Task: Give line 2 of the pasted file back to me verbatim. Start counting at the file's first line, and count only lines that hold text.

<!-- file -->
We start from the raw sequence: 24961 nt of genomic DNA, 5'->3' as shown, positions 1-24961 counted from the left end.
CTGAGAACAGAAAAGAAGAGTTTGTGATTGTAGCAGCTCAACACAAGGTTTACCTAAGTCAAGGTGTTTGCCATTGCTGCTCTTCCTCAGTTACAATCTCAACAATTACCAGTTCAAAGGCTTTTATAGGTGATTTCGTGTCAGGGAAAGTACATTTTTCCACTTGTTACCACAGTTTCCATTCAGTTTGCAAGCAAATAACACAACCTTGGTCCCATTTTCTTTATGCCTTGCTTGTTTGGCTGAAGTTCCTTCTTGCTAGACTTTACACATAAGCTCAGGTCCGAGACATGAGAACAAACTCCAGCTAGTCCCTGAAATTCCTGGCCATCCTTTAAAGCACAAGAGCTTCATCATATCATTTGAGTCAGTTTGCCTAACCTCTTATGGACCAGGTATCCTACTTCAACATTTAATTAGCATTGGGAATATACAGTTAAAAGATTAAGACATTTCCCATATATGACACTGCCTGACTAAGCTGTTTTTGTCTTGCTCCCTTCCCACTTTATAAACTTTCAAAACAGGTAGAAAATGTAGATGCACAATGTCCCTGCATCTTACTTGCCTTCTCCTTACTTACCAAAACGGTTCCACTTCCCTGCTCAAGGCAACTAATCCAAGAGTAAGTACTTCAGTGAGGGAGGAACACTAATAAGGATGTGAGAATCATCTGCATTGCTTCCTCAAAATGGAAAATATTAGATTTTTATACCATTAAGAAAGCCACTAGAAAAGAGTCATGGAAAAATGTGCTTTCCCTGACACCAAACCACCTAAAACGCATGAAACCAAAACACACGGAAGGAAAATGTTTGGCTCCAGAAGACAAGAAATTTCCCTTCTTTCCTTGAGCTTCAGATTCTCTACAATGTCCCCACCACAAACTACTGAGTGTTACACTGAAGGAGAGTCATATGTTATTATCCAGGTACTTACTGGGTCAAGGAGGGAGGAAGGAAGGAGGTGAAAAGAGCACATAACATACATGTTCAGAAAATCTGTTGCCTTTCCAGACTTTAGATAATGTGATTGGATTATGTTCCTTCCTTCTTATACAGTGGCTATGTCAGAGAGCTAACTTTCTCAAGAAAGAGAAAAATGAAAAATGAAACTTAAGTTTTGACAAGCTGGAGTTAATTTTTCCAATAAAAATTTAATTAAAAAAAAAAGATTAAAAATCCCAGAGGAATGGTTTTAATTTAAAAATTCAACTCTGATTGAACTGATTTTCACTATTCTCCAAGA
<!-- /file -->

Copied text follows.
CTGAGAACAGAAAAGAAGAGTTTGTGATTGTAGCAGCTCAACACAAGGTTTACCTAAGTCAAGGTGTTTGCCATTGCTGCTCTTCCTCAGTTACAATCTCAACAATTACCAGTTCAAAGGCTTTTATAGGTGATTTCGTGTCAGGGAAAGTACATTTTTCCACTTGTTACCACAGTTTCCATTCAGTTTGCAAGCAAATAACACAACCTTGGTCCCATTTTCTTTATGCCTTGCTTGTTTGGCTGAAGTTCCTTCTTGCTAGACTTTACACATAAGCTCAGGTCCGAGACATGAGAACAAACTCCAGCTAGTCCCTGAAATTCCTGGCCATCCTTTAAAGCACAAGAGCTTCATCATATCATTTGAGTCAGTTTGCCTAACCTCTTATGGACCAGGTATCCTACTTCAACATTTAATTAGCATTGGGAATATACAGTTAAAAGATTAAGACATTTCCCATATATGACACTGCCTGACTAAGCTGTTTTTGTCTTGCTCCCTTCCCACTTTATAAACTTTCAAAACAGGTAGAAAATGTAGATGCACAATGTCCCTGCATCTTACTTGCCTTCTCCTTACTTACCAAAACGGTTCCACTTCCCTGCTCAAGGCAACTAATCCAAGAGTAAGTACTTCAGTGAGGGAGGAACACTAATAAGGATGTGAGAATCATCTGCATTGCTTCCTCAAAATGGAAAATATTAGATTTTTATACCATTAAGAAAGCCACTAGAAAAGAGTCATGGAAAAATGTGCTTTCCCTGACACCAAACCACCTAAAACGCATGAAACCAAAACACACGGAAGGAAAATGTTTGGCTCCAGAAGACAAGAAATTTCCCTTCTTTCCTTGAGCTTCAGATTCTCTACAATGTCCCCACCACAAACTACTGAGTGTTACACTGAAGGAGAGTCATATGTTATTATCCAGGTACTTACTGGGTCAAGGAGGGAGGAAGGAAGGAGGTGAAAAGAGCACATAACATACATGTTCAGAAAATCTGTTGCCTTTCCAGACTTTAGATAATGTGATTGGATTATGTTCCTTCCTTCTTATACAGTGGCTATGTCAGAGAGCTAACTTTCTCAAGAAAGAGAAAAATGAAAAATGAAACTTAAGTTTTGACAAGCTGGAGTTAATTTTTCCAATAAAAATTTAATTAAAAAAAAAAGATTAAAAATCCCAGAGGAATGGTTTTAATTTAAAAATTCAACTCTGATTGAACTGATTTTCACTATTCTCCAAGA